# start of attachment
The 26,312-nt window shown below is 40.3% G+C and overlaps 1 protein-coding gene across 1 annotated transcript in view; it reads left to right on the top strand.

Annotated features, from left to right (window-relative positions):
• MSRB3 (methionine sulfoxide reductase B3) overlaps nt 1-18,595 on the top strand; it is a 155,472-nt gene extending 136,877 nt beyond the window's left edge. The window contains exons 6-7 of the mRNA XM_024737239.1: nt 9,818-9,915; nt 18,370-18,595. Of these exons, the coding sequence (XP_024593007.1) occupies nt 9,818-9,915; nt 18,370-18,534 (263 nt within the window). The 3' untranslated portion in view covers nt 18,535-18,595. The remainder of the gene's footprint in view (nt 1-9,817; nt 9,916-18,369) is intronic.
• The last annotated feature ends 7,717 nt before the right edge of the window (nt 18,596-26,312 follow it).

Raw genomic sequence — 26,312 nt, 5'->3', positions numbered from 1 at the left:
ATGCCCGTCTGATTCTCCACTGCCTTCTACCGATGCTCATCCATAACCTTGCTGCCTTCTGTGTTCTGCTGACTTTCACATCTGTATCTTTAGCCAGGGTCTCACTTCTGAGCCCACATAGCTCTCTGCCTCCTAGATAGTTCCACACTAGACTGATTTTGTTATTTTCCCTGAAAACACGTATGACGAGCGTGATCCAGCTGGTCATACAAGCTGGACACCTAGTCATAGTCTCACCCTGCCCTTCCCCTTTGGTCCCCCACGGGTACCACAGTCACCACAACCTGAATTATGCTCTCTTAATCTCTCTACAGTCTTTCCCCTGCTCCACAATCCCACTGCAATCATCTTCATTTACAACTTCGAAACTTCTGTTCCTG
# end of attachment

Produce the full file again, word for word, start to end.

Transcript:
The 26,312-nt window shown below is 40.3% G+C and overlaps 1 protein-coding gene across 1 annotated transcript in view; it reads left to right on the top strand.

Annotated features, from left to right (window-relative positions):
• MSRB3 (methionine sulfoxide reductase B3) overlaps nt 1-18,595 on the top strand; it is a 155,472-nt gene extending 136,877 nt beyond the window's left edge. The window contains exons 6-7 of the mRNA XM_024737239.1: nt 9,818-9,915; nt 18,370-18,595. Of these exons, the coding sequence (XP_024593007.1) occupies nt 9,818-9,915; nt 18,370-18,534 (263 nt within the window). The 3' untranslated portion in view covers nt 18,535-18,595. The remainder of the gene's footprint in view (nt 1-9,817; nt 9,916-18,369) is intronic.
• The last annotated feature ends 7,717 nt before the right edge of the window (nt 18,596-26,312 follow it).

Raw genomic sequence — 26,312 nt, 5'->3', positions numbered from 1 at the left:
ATGCCCGTCTGATTCTCCACTGCCTTCTACCGATGCTCATCCATAACCTTGCTGCCTTCTGTGTTCTGCTGACTTTCACATCTGTATCTTTAGCCAGGGTCTCACTTCTGAGCCCACATAGCTCTCTGCCTCCTAGATAGTTCCACACTAGACTGATTTTGTTATTTTCCCTGAAAACACGTATGACGAGCGTGATCCAGCTGGTCATACAAGCTGGACACCTAGTCATAGTCTCACCCTGCCCTTCCCCTTTGGTCCCCCACGGGTACCACAGTCACCACAACCTGAATTATGCTCTCTTAATCTCTCTACAGTCTTTCCCCTGCTCCACAATCCCACTGCAATCATCTTCATTTACAACTTCGAAACTTCTGTTCCTG